Universities are supposed to be about finding the truth.
Universities are supposed to be about courage, about taking the hard road and not the easy one. Universities are supposed to teach us how to go about--in the right way, the best way--finding answers, answers to even the toughest questions, even when those answers might not be what they'd want to hear.
Which is why it is so disturbing to read Northwestern's formal, legal, response to the death of its football player, Rashidi Wheeler.
What we should be hearing from Northwestern is a desire by the university to find out why Wheeler died of a severe asthma attack on a football practice field at a "voluntary" team workout before the start of official practice.
What we'd expect to hear from a university is its desire to find out whether the dietary supplements that Wheeler seems to have taken on the day he died caused the severe asthma attack, or made it worse.
We'd expect the university to want to find out why the telephones on the field weren't working but the videotape machines were.
We'd think the university would want to know why its trainers were acting as coaches--running drills, using stopwatches, filling out charts.
We'd want the university to look into whether its trainers were so overburdened with duties other than their own professional ones of caring for athletes that they didn't have the time to notice how severely Wheeler was struggling.
We'd think Northwestern would want the answers to these questions so that the nine other asthmatics on the football team would never be in the danger that Wheeler encountered.
But on Tuesday, after concluding its own investigation into Wheeler's death, Northwestern answered the lawsuit filed by Wheeler's parents, Linda Will and George Wheeler Jr., with what can only be described as a butt-covering, self-serving statement.
In the school's official statement, the Northwestern athletic department staff behaved "valiantly" on the day Wheeler died. What a poor use of a word. We have seen valiant behavior in the face of terrible events in the last month. What happened on the Northwestern practice field Aug. 3, by all accounts, was not valiant.
The scene was chaotic, the behavior was confused. Reportedly, nearly 20 minutes elapsed from the time a first phone call was placed until an ambulance arrived. And Wheeler had been struggling to breath for minutes before an ambulance call was made.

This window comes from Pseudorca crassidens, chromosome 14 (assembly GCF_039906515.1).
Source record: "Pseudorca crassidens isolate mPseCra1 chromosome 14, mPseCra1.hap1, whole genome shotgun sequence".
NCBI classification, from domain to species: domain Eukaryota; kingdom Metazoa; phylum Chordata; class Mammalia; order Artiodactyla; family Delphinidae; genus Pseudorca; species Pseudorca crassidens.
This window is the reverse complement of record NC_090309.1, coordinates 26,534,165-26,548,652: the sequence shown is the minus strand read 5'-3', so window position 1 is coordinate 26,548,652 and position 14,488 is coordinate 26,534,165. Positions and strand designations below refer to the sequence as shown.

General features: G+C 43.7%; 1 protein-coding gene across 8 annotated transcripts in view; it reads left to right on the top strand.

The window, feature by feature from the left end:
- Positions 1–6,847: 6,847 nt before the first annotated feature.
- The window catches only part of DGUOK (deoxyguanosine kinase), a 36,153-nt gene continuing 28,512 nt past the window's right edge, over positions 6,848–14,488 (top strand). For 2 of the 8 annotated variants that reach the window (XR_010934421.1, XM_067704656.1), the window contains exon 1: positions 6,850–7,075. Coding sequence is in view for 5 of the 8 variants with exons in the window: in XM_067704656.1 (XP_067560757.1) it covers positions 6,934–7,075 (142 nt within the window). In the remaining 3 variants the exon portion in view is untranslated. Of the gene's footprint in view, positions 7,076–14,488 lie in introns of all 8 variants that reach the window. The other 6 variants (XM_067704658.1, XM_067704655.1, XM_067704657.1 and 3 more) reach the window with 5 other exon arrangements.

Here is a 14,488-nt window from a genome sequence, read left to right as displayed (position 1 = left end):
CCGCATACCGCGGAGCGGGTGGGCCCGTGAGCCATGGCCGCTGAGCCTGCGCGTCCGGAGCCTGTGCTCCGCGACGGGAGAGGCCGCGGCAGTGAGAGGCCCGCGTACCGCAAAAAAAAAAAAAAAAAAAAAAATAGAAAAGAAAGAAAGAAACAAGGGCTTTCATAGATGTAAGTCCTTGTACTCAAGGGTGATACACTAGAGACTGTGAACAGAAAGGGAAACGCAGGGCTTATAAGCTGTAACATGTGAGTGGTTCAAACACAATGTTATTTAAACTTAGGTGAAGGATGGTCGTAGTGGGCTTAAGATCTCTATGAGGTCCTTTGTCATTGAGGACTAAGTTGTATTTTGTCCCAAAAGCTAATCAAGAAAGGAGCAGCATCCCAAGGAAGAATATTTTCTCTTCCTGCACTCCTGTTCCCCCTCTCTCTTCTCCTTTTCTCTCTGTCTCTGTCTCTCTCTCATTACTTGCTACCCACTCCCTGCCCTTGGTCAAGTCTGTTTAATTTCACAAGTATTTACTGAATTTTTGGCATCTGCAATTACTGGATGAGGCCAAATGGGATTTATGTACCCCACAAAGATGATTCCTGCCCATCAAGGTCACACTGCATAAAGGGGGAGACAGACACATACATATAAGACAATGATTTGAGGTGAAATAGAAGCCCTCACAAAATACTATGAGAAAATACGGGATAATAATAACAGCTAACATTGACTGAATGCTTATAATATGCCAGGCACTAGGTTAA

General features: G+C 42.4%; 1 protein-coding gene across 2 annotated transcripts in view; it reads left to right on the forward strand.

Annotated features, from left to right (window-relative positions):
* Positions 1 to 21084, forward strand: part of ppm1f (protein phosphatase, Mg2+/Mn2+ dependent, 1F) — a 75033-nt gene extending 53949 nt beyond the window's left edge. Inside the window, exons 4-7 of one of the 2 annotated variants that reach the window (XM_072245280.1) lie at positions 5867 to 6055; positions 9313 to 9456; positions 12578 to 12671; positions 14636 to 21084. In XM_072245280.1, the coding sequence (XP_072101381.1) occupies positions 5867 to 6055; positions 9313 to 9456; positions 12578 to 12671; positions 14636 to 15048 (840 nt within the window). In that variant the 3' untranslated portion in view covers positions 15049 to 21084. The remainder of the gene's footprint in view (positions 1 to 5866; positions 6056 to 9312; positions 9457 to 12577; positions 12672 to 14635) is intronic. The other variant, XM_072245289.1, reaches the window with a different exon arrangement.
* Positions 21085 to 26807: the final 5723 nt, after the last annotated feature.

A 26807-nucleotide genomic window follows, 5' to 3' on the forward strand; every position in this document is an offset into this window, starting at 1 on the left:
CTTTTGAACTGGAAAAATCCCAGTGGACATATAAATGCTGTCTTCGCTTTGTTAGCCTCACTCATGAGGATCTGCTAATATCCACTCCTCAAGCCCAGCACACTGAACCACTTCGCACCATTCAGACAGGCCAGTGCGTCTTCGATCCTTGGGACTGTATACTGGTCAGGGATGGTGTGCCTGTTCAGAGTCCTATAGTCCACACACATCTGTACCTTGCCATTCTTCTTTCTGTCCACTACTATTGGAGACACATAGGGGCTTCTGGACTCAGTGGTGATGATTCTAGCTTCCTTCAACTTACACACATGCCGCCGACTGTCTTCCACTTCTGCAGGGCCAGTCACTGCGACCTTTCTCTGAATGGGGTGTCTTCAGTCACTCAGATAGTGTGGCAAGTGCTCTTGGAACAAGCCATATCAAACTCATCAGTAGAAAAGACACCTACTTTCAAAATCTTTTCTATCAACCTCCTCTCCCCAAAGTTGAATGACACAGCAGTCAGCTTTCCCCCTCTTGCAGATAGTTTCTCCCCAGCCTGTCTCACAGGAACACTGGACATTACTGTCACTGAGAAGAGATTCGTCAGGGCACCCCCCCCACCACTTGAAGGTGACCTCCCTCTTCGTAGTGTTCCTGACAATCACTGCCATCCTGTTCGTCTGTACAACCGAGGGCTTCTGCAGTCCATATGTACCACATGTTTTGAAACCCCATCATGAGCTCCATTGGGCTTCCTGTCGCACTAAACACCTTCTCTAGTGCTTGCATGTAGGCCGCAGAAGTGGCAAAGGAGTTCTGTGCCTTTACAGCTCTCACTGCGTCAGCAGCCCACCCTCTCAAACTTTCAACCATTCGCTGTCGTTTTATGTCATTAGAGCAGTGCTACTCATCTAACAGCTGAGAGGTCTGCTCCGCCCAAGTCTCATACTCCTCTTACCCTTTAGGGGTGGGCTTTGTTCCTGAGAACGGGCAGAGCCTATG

Anyone who has an asthmatic in the family must still be wondering why, even if no phones were working, even if no proper medical equipment was available on the field, someone didn't hustle Wheeler into a car and drive him five minutes to a hospital emergency room?
That might not have been "valiant" behavior but it would have been smart and probably life-saving.
Northwestern said in its statement that Wheeler "did not die of bronchial asthma." Northwestern said this even though a coroner's report has listed bronchial asthma as the cause of death.
This is just inflammatory. Whatever caused Wheeler to have the attack, whatever combination of weather and allergies and supplements and heat and physical labor conspired to cause Wheeler to suddenly struggle to breathe, nothing that has been made public has indicated anything except that Wheeler had an asthma attack.
Yes, it was discouraging to hear George Wheeler's lawyer, Tom Demetrio, say Tuesday, "I don't think any of us should have expected Northwestern to roll over and say, 'Here's the check."'
As if anyone other than a lawyer thinks the school should have.
And it had been discouraging to have Jesse Jackson take the role of public spokesperson within days of Wheeler's death. As if Jackson had known anything about Wheeler or Northwestern or what had happened.
It would have been nice if Wheeler's parents had said they'd rather have a fair and impartial investigation of what happened on Aug. 3 before hiring lawyers and introducing Jackson into the story.
But Linda Will and George Wheeler are parents who had just lost a son. It is easier to excuse such actions from bereaved parents.
One would hope that Will and Wheeler, having entrusted their son to Northwestern and its football coach, Randy Walker, would have had enough faith in the coach and the school to want to do the right thing, although much of what has happened since has to make us wonder.
But even if the parents chose to engage in the fight with lawyers, and immediate blame-placing, we should expect more from Northwestern University.
Wheeler, after all, was a young man, only 22, who wanted to be the best football player possible for Northwestern. His taking of dietary supplements, especially considering his asthma, may seem foolish and dangerous now. But for an athlete such as Wheeler, who might have wished every day that he was not cursed with asthma, taking supplements was something he knew others were doing. He was not buying drugs in a back alley.